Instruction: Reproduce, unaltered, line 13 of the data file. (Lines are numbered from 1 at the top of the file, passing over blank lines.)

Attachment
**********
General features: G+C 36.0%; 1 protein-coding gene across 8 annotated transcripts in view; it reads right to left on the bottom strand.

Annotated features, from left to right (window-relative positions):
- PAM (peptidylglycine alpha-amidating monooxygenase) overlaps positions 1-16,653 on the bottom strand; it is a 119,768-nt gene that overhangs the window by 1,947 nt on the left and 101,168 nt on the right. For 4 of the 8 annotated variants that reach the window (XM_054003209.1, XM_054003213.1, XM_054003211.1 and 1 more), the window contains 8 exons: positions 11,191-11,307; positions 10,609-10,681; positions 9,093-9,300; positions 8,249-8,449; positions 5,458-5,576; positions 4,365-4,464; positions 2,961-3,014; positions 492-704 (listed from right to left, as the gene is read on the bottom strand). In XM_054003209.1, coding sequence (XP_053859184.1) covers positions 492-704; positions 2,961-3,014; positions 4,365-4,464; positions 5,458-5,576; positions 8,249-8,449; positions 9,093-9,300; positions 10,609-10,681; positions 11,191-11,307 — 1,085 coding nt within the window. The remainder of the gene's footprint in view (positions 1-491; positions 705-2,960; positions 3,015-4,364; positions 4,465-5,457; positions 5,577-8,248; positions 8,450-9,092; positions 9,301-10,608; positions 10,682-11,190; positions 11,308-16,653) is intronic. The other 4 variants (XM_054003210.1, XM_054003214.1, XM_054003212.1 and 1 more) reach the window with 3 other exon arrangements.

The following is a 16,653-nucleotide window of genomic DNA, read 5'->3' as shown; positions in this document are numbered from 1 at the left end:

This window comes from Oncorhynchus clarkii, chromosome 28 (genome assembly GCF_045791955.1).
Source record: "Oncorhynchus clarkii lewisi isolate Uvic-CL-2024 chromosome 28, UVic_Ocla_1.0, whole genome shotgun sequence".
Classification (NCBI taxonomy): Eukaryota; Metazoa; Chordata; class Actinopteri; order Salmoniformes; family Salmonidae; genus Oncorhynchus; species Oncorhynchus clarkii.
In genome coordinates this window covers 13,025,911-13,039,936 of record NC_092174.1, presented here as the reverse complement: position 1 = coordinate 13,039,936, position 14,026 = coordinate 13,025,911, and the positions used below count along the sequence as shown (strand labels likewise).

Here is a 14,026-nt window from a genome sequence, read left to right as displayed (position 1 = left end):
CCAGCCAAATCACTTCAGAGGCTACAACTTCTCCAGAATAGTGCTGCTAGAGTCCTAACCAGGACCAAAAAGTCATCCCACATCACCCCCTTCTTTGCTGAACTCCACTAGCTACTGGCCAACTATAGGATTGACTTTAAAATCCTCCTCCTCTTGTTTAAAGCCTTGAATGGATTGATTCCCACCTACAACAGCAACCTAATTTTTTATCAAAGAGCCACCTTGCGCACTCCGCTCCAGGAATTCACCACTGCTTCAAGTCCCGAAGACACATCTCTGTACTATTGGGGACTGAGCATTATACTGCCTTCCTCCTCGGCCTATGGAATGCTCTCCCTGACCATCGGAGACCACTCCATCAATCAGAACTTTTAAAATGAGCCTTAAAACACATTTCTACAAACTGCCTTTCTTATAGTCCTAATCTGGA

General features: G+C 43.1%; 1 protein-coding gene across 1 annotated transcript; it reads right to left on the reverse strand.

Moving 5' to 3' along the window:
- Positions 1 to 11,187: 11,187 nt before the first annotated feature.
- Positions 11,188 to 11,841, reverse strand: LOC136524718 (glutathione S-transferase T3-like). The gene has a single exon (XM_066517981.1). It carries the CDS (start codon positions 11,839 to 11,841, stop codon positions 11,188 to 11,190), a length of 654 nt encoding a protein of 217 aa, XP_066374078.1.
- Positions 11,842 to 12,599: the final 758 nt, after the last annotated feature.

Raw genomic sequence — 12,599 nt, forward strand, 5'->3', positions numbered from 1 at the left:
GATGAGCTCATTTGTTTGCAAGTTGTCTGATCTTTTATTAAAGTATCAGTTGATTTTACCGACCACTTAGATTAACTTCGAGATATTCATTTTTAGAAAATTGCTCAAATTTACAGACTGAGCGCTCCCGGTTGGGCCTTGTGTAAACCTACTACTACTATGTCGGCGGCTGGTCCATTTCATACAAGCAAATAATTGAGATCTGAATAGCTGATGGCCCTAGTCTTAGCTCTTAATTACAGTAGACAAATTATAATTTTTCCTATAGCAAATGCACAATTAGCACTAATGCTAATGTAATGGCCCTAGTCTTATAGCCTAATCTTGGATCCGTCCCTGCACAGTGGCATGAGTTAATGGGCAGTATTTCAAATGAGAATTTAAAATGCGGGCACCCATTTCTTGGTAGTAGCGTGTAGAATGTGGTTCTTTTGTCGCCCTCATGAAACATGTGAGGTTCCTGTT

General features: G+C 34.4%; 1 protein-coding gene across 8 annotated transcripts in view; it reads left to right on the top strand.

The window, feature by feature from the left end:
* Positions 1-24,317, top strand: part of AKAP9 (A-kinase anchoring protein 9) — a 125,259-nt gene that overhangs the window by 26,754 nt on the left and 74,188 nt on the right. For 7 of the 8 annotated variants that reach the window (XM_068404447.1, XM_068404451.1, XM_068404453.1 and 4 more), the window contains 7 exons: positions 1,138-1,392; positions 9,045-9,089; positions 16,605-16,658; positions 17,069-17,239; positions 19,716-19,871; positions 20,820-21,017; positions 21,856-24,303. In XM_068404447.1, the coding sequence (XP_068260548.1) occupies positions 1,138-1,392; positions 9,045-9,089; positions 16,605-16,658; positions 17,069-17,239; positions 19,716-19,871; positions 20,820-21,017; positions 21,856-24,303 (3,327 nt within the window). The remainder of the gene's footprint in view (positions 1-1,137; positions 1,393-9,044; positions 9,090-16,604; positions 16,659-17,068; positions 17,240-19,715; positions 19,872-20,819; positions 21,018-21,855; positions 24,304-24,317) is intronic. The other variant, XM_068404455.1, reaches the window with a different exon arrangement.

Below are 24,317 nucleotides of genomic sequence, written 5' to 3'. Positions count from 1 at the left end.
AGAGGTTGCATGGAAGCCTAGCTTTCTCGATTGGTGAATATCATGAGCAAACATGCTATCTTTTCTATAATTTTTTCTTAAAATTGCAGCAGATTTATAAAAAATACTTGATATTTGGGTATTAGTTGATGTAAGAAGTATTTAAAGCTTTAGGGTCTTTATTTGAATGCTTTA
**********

- Positions 1 to 11,187: 11,187 nt before the first annotated feature.